The proposed revamp of Bellatrix Exploration Ltd.’s balance sheet is expected to lead to a limited debt default, according to a top rating agency, capping off a five-year downward spiral for the struggling natural gas producer.
Once seen as one of Canada’s promising energy companies, worth about $2-billion at its peak in 2014, Bellatrix’s shares now trade for pennies. On Friday, the company proposed a recapitalization to address its debilitating leverage that would see $245-million worth of its debt swapped for new notes that mature at a later date, as well as some newly issued new shares.
The new shares will account for 83.5 per cent of the company’s total equity if the plan is approved, a proposal that would severely dilute existing equity holders.
“If approved and completed as proposed, the transaction would likely lead to a limited default designation,” rating agency Moody’s Investors Service determined on Tuesday. Defaults are major events, and they can hinder a company’s chances of raising new capital, because investors grow cautious about being burned again.
The bulk of Bellatrix’s affected debt, which is scheduled to mature in 2020 and pays 8.5-per-cent annual interest, had already been rated as deeply speculative, or junk, by Moody’s. The new classification, however, confirms the bonds likely could not be repaid. The development follows the company’s five-year saga to dig itself out of a debt hole.
The development also reiterates how damaging debt can ultimately be. Before oil and gas prices started to crash in September, 2014, Bellatrix was seen as one of the best value plays in Canada’s junior energy market. However, as with a number of its peers, including MEG Energy, which benefited from precrash hype when investors paid little attention to leverage, Bellatrix’s debt burden came back to haunt the company.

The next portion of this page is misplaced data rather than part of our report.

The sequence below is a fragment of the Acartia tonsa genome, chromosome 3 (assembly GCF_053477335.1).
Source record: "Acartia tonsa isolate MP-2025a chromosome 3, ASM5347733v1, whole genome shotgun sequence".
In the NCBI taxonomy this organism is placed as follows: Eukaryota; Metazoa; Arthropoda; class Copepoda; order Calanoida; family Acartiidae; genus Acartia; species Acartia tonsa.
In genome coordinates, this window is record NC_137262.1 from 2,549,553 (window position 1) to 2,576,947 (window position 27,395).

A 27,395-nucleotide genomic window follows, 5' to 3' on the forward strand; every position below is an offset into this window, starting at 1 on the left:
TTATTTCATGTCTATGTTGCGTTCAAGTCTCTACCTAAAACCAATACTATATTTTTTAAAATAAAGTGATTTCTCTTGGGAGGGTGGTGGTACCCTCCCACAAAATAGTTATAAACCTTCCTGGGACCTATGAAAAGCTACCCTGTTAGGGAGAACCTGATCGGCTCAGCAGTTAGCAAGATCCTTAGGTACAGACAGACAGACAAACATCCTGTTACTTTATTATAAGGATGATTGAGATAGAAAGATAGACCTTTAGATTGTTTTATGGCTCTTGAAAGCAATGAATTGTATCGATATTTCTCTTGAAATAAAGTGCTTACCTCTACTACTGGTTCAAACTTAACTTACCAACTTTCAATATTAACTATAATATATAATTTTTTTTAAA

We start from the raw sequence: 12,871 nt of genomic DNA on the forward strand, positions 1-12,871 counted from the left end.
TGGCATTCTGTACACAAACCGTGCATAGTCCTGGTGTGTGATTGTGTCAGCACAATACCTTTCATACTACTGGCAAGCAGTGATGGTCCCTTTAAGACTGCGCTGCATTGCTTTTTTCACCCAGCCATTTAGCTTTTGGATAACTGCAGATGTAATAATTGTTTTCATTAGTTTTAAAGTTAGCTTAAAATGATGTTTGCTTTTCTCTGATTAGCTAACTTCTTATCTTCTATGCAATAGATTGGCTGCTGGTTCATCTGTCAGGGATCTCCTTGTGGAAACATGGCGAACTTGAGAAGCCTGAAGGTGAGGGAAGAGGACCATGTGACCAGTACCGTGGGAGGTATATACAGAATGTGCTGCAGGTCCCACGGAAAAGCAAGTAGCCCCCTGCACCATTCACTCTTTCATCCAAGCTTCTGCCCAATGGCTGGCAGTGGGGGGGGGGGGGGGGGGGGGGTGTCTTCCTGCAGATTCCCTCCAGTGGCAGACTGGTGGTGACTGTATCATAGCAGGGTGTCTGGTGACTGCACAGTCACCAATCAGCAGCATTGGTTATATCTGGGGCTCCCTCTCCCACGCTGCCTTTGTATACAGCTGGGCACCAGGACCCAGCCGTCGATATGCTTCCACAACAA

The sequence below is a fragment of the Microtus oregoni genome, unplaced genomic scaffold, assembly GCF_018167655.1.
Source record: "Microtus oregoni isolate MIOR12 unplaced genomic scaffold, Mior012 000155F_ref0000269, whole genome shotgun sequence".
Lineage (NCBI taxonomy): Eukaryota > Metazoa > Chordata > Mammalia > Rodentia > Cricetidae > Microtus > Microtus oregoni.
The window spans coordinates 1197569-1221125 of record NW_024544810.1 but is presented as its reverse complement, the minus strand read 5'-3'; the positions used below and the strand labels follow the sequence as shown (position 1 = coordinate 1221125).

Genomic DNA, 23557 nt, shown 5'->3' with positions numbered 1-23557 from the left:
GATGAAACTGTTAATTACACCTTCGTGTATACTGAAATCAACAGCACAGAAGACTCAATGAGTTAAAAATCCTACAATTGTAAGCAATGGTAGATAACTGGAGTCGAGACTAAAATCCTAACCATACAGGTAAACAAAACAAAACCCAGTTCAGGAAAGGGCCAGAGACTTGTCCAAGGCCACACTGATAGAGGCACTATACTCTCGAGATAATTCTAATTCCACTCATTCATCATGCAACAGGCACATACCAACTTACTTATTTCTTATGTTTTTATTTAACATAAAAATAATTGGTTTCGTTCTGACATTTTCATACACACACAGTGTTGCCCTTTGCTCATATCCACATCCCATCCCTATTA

More recently, Bellatrix has also suffered because Canada’s natural gas industry is facing a crisis. Alberta’s natural gas prices have traded at a deep discount to North American peers, largely because of skyrocketing supply in the United States. Natural gas comprises about three-quarters of Bellatrix’s total production.
Amid this crisis, Bellatrix is far from the only natural gas producer that is suffering. In January, Peyto Exploration and Development Corp. unveiled a new three-year vision that included slashing its dividend by two-thirds and curtailing production to buckle down for a prolonged era of depressed prices.
However, Bellatrix’s downfall illustrates the disconnect between many energy equity analysts and rating agencies in the early days of the energy crash. In May, 2015, Bellatrix announced a US$250-million high-yield debt offering and, at the time, rating agencies warned that the company operated in a volatile industry and that its operations were rather concentrated in just two regions – the Spirit River’s natural gas liquids and Cardium light oil.
Meanwhile, 17 equity analysts covered the natural gas producer at the time, and none had a “sell” rating on the company.
Although the proposed recap will reduce Bellatrix’s debt by $110-million, or 23 per cent, and the company won’t have any maturities for non-revolving debt until 2023, equity analysts are much more skeptical about the company’s fortunes today. Canaccord Genuity analyst Anthony Petrucci called the proposal “highly dilutive but likely a necessary step," and lowered his target price to 30 cents. At its peak, Bellatrix traded at $11.27, after adjusting for a stock split.
Bellatrix’s shares closed at 26 cents on Tuesday. The company could not be reached for comment.
In its rating update Tuesday, Moody’s noted that despite a debt reduction, Bellatrix is expected to still have negative cash flow, adding that the company remains exposed to weak Alberta natural gas prices.